The new 2o14 Sigma 18-200mm F3.5-6.3 DC Macro OS HSM (C) has changed the way photographers look at the super zoom lenses. Long focal range lenses are not just for covering various focal length anymore, now it can produce high quality & sharp images. Sigma takes APS-C users seriously if you have been following Sigma’s past lenses, you will agree with me that Sigma made the most market-leading APS-C lenses since the digital photography boom. This 2014 Sigma 18-200mm (C) is no exception and this continues the legacy of placing photographers above profit and making lenses that creates high quality images with a reasonable asking price.
With the amount of design improvements and know-hows from Sigma’s extensive lens-making experience, this new lens is on its way to bag another award soon.
To view the rest of the photos from this lens, please visit here.
Special Thanks to Sigma Marketing (Singapore) for the lens and providing all the confidential information that made this review possible.
** Sigma had re-organized their whole lens line into 3 category.
They are “C” Lens, “A” Lens & “S” Lens.
C Lens = Contemporary Lens Line
Featuring the very latest technology, and combining optical performance with compactness, Sigma’s high-performance Contemporary line covers a wide range of needs. Lenses in this category are Standard zoom lenses, telephoto zoom lenses, high-magnification zoom lenses.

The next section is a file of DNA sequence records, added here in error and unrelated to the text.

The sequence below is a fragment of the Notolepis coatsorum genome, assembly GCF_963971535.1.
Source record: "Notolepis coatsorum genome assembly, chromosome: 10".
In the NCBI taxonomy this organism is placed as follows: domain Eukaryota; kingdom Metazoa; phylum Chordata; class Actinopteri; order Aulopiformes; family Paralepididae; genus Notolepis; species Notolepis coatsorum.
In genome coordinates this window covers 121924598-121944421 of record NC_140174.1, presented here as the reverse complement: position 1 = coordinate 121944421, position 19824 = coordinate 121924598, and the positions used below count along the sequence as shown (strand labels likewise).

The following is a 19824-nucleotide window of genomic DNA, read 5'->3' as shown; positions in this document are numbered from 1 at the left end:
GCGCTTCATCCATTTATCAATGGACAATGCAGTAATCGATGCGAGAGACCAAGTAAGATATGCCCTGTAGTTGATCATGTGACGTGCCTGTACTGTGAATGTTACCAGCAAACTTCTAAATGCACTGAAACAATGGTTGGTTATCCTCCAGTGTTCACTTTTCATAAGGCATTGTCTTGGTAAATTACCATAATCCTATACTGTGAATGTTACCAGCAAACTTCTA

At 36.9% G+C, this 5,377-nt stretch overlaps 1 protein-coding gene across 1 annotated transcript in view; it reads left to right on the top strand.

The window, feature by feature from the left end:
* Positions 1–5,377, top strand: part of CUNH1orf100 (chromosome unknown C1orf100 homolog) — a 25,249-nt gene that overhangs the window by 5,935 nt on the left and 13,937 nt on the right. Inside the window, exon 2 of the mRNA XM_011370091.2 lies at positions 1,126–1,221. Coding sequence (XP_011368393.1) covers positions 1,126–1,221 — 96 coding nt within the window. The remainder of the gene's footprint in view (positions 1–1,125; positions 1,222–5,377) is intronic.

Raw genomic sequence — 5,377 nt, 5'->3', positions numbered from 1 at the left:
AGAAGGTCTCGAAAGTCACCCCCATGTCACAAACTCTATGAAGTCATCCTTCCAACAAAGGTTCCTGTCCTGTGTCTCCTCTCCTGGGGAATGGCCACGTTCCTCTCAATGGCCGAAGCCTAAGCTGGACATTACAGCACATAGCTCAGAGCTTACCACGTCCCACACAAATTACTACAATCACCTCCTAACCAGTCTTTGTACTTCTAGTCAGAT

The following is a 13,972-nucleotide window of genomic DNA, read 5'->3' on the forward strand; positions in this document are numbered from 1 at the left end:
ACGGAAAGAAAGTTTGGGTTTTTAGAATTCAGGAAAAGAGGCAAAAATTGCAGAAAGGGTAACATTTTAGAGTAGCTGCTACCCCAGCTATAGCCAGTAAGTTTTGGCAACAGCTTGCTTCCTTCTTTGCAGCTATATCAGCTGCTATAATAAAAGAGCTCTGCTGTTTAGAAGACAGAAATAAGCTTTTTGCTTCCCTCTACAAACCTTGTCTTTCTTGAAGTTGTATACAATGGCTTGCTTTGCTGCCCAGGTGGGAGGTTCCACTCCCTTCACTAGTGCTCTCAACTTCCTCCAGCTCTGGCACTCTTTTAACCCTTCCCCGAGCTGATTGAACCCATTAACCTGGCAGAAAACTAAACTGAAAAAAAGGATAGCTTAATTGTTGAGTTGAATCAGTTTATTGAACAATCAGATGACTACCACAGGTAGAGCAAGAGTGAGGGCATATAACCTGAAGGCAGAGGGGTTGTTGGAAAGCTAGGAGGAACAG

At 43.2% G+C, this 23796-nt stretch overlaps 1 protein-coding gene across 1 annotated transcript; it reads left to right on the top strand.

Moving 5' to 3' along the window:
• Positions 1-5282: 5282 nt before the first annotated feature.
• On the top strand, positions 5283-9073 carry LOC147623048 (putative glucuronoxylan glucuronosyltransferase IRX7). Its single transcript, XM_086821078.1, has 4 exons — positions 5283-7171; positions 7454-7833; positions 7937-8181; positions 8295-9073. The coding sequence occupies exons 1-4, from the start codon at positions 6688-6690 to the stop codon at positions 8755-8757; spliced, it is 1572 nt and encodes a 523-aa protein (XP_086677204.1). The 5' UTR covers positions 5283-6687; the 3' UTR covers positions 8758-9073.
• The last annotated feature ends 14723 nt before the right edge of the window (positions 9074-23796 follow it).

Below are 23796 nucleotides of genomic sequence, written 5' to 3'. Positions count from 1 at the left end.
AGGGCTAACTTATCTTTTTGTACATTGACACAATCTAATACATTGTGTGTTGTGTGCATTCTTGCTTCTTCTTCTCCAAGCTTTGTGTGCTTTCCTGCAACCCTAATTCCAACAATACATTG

A Lens = Art Lens Line
Designed with a focus on sophisticated optical performance and abundant expressive power, Sigma’s Art line delivers high-level artistic expression. Lenses in this category are Large-aperture prime lenses, wide-angle lenses, ultra-wide-angle lenses, macro lenses, fisheye lenses.
S Lens – Sports Lens Line
While offering sophisticated optical performance and expressiveness, Sigma Sports line lenses deliver high action-capture performance, enabling photographers to get exactly the shots they want. Lenses in this category are Telephoto lenses, telephoto zoom lenses, super telephoto lenses, super telephoto zoom lenses.
For more information, please visit http://www.sigma-global.com